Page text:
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Wednesday, 16 August 1989
Page: 176


Senator JENKINS(5.21) —I move:

That the Senate take note of the paper.

I rise to speak to the final report in the series Residents' Rights in Nursing Homes And Hostels. The principles on which this report are based are set out at the front of the report and include the principle that every resident of a nursing home or a hostel has a right to be treated as an individual. Other principles relate to information being available to the residents, to their having a sense of involvement, and to their rights not being reduced by their capacity to exercise those rights but to have those rights exercised for them.

In Western Australia concern is being expressed by many people about the lack of involvement of patients in various hospitals and nursing homes in decisions which are being made on their behalf. I certainly believe that, if the proposed charter were to be implemented as set out in this report, many of those patients' rights would be addressed. In fact, in Western Australia a health watch group has been set up because of people's concern. This health watch group has set itself up to actually survey what is going on in hospitals and nursing homes.

I would like to draw the Senate's attention to certain of the clauses in the proposed charter. The second clause states:

The charter shall provide that all residents have . . .

(ii)the right to maintain personal independence, personal choice and personal responsibility for all actions, including a recognition that some actions may involve an element of risk which the resident accepts and which should not be used to prevent or restrict those actions;

The health watch group has discovered that in some homes for the aged harnesses are being used against the wishes of the patients and against the wishes of the relatives of those patients. I regard that as something that needs looking into. Perhaps more seriously, clause (xi) states, in part:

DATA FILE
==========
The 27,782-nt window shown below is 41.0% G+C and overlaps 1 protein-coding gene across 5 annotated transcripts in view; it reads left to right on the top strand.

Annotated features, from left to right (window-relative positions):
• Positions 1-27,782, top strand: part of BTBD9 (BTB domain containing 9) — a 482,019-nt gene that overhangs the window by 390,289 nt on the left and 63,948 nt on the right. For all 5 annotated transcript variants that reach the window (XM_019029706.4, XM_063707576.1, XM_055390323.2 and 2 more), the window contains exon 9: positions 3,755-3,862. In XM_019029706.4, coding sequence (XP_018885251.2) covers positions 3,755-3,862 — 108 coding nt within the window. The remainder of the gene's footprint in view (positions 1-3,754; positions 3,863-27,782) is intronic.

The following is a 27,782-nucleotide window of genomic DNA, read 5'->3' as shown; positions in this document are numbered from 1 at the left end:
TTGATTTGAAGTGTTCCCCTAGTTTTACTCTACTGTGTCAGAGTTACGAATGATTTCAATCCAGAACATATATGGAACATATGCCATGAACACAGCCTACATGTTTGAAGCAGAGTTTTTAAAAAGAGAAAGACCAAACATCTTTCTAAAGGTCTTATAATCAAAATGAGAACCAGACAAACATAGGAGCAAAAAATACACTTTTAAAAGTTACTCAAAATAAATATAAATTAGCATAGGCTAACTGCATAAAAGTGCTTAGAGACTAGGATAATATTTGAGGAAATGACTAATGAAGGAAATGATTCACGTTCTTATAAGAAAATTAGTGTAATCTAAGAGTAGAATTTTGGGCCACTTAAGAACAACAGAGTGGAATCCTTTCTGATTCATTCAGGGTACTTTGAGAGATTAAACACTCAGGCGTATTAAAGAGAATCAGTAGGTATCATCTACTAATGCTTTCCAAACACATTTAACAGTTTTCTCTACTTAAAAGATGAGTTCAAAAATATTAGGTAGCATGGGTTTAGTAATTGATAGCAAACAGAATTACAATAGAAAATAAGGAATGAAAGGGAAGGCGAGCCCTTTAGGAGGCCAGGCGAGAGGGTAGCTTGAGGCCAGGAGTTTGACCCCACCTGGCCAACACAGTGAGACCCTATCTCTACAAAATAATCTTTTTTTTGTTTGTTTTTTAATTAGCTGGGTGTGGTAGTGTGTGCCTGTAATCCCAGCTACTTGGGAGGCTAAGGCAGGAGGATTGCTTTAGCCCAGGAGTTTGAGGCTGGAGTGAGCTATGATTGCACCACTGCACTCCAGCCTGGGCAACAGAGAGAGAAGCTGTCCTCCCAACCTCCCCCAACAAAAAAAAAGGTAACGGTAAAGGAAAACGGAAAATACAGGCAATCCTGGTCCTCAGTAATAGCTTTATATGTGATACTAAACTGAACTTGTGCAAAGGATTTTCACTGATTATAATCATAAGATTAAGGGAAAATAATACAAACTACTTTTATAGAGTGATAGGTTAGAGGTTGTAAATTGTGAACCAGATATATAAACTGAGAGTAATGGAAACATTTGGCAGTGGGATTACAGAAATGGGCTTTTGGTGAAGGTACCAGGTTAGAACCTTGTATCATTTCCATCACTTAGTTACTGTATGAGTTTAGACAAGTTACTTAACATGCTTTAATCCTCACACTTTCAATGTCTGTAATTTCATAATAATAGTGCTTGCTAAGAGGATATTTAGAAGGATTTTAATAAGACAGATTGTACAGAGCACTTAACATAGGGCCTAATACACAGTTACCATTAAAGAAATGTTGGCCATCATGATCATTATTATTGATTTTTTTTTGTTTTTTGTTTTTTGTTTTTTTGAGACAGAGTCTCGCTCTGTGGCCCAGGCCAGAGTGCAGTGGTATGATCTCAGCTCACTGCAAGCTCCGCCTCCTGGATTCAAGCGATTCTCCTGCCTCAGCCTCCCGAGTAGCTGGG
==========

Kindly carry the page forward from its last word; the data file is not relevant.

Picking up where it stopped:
the right to be treated with dignity and respect

It has also been brought to my attention, through the health watch group, that a very disturbing event is happening in some of our homes for the aged, C class hospitals and nursing homes. We have three completely independent reports from three different hospitals of what is happening. We are finding that some older patients are being given a drug called melleril, which is a tranquilliser. One of the side effects of this drug is incontinence. These people are having their underclothes removed, are being placed in short gowns, and are being seated on padded cushions as a result of the incontinence caused by this drug. In fact, one constituent has related how his 89-year-old mother, who while being cared for at home needed no medication whatsoever, when placed in a C class hospital in order to give some respite to the carers was given the drug melleril, with the effect which I have just mentioned. When she was placed back at home, of course, the incontinence disappeared as she was no longer on the drug. I believe that this is not a situation which can be supported by our society. I would, therefore, with all caution, refer also to clause (xix) of the charter, which says that the residents should have:

the responsibility for their own health, as far as is possible, and to undertake all prescribed medical treatment . . .

I think we need to qualify that with a mention of informed consent with regard to that sort of treatment, either by the patient or by the patient's advocate. This chamber may well soon be discussing the rights of the unborn, so surely we must place top priority on the rights of the living. I certainly commend this report and would hope that there would be full and open discussion on the proposed charter of the rights and responsibilities of residents in nursing homes. I would like to mention just briefly a report in today's West Australian that there has now been published a long-awaited report into patient abuse at Graylands Hospital which confirmed that mistreatment of patients by nurses had occurred.